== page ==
I’m not entirely sure what attracts me to ‘cottage industry’. It can’t be the company as most people in ‘crafty’ trades work alone, I think. It could be the fact that I can create what I want out of a medium that allows me to work it how I please. although most of the time, I let my wood decide what it wants to be and I just help it along. I hope that makes sense. Or, it could be that I answer to no-one. I am my own boss and the products I make are of my own creation that people can buy. I’m a crap salesman, by-the-way. I believe and would like to hope that my products will sell themselves. Not much of a chance of that, I think. However, with the work I have produced this week, I can safely blow my own trumpet and say that it is rather good! Lol.
My workshop overlooks a country lane, trees and some fields. When it rains, I am dry. Not necessarily warm, but I am dry! I can hear the birds and the cows and the occasional car or van whistle by too fast. It’s good. At night, I sleep to the sound of the owls (inside the house, not the workshop!).
I share my space with various amounts of stuff. Some of it the family’s, some of it mine and some of it for a charitable organisation I work with. And a Victorian mangle. But the main space is mine. I have space to think. Indeed, if I did not have this space to think and create, then I do not think that the plot line for the sequel to my novel will have come to me. I also have more ideas for the kids’ book I am part way through writing too.
Back to the point, Martin!
My time for practice is over. I have learnt the basics of my new trade. I can turn nice bowls, pens, and this week, Christmas baubles. I now have to focus on selling the things I make so I can make a living and my customers can have a handmade item of beauty to enjoy with their families.
What I write may sound really sentimental, and sentimental it may be. But do you know what? I don’t care if it is. I create stuff. I use my hands, imagination and tools to create things that someone will love and hopefully buy. Unless you make something with your own mind and hands, you won’t have a clue how it feels for someone to exchange something that you made with your own two hands for money.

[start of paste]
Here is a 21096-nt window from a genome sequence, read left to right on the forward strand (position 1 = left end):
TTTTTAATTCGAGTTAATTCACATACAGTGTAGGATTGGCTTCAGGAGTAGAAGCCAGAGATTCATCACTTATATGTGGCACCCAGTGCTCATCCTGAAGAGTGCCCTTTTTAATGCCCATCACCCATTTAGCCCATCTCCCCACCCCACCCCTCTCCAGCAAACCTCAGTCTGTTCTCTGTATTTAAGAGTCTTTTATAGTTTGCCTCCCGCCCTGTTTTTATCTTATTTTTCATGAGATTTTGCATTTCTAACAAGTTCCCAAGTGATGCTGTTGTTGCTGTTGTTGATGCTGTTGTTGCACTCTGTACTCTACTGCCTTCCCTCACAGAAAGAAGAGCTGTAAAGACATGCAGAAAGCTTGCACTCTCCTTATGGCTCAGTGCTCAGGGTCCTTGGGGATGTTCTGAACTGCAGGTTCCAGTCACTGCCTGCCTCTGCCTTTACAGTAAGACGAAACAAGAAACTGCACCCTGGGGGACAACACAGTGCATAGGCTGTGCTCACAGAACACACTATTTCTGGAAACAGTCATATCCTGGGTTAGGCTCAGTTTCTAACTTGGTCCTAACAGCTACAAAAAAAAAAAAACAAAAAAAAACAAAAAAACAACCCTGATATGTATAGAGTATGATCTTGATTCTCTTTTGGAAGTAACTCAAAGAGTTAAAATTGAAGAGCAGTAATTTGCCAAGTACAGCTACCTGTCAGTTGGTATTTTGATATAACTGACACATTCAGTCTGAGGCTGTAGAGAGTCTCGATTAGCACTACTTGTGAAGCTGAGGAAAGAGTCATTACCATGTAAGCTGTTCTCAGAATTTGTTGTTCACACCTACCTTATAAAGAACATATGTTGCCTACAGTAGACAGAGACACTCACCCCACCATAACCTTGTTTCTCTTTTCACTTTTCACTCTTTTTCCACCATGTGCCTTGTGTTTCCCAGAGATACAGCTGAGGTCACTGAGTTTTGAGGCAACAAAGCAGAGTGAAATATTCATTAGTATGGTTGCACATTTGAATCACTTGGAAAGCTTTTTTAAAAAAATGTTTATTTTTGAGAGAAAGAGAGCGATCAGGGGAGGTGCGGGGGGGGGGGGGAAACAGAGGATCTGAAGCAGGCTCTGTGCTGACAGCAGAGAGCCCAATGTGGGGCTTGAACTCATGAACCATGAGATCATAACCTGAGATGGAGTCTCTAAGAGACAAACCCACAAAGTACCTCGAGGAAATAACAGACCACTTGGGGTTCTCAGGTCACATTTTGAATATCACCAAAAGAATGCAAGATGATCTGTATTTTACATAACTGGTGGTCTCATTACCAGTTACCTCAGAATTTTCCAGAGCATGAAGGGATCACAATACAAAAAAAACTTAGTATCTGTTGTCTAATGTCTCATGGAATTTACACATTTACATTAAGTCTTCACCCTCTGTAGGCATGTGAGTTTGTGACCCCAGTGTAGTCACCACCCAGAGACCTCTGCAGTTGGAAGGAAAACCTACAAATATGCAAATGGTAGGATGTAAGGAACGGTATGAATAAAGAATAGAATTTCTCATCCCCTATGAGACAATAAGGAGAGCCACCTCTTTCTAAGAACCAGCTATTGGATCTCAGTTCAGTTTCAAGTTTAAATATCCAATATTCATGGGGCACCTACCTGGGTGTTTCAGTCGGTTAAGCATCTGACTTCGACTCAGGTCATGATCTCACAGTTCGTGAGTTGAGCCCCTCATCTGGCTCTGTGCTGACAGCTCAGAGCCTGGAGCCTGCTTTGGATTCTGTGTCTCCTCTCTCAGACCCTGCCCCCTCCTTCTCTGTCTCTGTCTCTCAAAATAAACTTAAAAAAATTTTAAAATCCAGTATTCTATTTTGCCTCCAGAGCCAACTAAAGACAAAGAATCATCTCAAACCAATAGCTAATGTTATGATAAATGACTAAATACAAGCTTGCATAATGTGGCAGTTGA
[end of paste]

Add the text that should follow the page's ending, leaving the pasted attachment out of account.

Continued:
I doubt I could ever be what is known as a Production Turner – turning out loads of items week in week out. They are an incredible bunch that know their trade and skills so well that turning becomes second and third nature that they could almost do it with their eyes shut, if it wasn’t for the safety hazards. I could be called a hypocrite here as I have been popping out baubles like there’s no tomorrow! No. For me, turning is a type of artistic expression. There is a bit of me in everything I make, as I am sure there is a bit of every crafter and artist in everything they make, too.
Jeez, listen to me. Time to stop. I must be tired.
Back to the point again – My time for practice is over. I have my workshop. My space. My wood, my hands and my tools. It’s my time to make stuff that people will love.
On top of that…one huge of sense of satisfaction comes when you finish an item and you are pleased with it and you can proudly say to everyone with a big smile on your face, “Look, I made that.”
Thanks for reading. Here is the video tour I promised at the beginning of the post.